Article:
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Astronomy Picture of the Day

Blue Orion

Photo of the Week.. Blue Orion rises in evening twilight.

Astronomy news for the week starting Friday, December 28, 2001.

Phone: (217) 333-8789
Prepared by Jim Kaler.

The waning days of 2001 see the Moon pass through its full phase, the last full Moon of the year to take place at 4:40 AM CST (2:40 PST, 5:40 EST) the morning of Sunday, December 30. At that time, the Moon will be in a penumbral eclipse, that is, in the partial shadow of the Earth. There is little point in watching, as penumbral eclipses are barely if at all sensible to the eye. More interesting, since the Sun just passed its most southerly point on the ecliptic, the winter solstice in Sagittarius, the Moon will be near its most northerly point in Gemini. Those in mid-northern latitudes will therefore witness the highest full Moon of the year, and since there will be an eclipse (of sorts), the Moon will be almost smack on the ecliptic itself. As the near-full Moon traverses the sky the night of Saturday the 29th, it will appear just to the east of Jupiter (also in Gemini), the following night to the west of the giant planet.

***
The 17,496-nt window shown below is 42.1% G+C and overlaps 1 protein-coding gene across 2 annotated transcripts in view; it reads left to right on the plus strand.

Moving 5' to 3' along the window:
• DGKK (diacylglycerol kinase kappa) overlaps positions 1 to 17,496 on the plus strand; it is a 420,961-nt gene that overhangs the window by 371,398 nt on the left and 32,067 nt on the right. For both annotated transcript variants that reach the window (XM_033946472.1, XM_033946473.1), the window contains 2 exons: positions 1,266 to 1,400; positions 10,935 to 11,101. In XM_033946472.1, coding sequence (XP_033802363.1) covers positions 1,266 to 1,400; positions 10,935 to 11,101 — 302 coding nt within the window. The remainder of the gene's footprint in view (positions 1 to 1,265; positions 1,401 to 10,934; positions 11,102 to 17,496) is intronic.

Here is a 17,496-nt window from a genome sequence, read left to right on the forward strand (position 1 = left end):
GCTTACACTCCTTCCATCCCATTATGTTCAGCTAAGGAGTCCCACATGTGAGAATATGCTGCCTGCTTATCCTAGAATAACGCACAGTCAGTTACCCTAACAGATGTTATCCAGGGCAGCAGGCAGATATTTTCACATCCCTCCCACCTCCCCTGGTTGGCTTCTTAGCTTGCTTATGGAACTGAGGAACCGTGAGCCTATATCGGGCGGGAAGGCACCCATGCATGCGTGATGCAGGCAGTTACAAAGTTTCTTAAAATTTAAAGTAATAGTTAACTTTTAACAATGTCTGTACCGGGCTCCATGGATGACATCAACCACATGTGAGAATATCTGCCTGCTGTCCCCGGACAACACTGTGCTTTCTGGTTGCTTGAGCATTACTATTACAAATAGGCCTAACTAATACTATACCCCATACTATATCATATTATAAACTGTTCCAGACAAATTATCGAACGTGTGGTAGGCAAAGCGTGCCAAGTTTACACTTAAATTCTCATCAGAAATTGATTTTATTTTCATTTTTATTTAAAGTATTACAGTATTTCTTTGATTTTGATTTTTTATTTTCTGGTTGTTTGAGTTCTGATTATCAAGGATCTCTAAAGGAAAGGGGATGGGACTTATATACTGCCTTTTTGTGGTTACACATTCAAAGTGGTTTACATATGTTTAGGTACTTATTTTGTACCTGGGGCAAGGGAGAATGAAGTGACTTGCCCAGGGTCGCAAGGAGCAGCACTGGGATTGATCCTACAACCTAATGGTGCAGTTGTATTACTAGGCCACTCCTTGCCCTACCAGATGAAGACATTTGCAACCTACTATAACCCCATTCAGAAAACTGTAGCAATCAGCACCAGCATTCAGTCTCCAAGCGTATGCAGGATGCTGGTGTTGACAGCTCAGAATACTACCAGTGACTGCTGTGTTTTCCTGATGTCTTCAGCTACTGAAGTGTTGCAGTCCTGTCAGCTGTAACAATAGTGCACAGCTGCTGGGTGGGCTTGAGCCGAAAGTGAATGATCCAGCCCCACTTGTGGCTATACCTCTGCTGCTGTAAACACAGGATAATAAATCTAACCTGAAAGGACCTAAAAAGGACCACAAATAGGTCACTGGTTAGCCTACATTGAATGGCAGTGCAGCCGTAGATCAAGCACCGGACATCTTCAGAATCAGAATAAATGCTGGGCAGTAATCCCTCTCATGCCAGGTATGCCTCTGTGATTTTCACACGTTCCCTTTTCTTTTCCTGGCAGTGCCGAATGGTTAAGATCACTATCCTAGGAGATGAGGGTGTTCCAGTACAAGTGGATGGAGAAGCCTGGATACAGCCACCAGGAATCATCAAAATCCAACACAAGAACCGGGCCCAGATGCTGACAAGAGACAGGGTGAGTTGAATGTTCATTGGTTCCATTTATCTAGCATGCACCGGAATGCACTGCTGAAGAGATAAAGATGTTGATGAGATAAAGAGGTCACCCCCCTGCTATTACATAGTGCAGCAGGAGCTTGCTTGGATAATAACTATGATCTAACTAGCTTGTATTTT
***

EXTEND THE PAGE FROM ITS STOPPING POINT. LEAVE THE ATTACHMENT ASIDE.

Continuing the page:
The new year is celebrated by Jupiter's passage through its opposition with the Sun, which will take place New Year's Eve, the night of Monday, December 31. Instead of partying, go outside and admire the brilliant planet. That night, Jupiter will rise at sunset, set at sunrise, and cross the meridian to the south at midnight. From here on out, until Jupiter disappears into twilight next July, it will already have risen by sunset. While looking at Jupiter, you can also of course watch for Saturn, in Taurus to the east of Jupiter, as well as Mars (in Pisces), which still lies in the early-evening southwest, and which will also be with us until next July.

Planet Earth is featured this week as well, as it too helps celebrate the new year by passing through perihelion, where it is closest to the Sun, on Wednesday January 2, its distance from the Sun a mere 147,098,058 kilometers (91,402,496 miles), a bit under 2 percent less than average. Obviously, the distance between the Earth and Sun has nothing to do with the seasons, as we in the northern hemisphere are in the dead of winter (the seasons produced entirely by the tilt of the Earth's axis).

At the end of twilight, the stars of autumn are at their highest pitch, and as the evening progresses are exchanged for those of winter. Look particularly for the "W" of Cassiopeia, which for those in mid-northern latitudes, is nearly overhead. Those in the far south, however, know of it only by reputation or travel. Just as people in mid-northern latitudes cannot see the Southern Cross, those south of around 35 degrees south latitude, which includes southern South America, southern Australia, and New Zealand, cannot see the ancient celestial Queen, who never rises for them.
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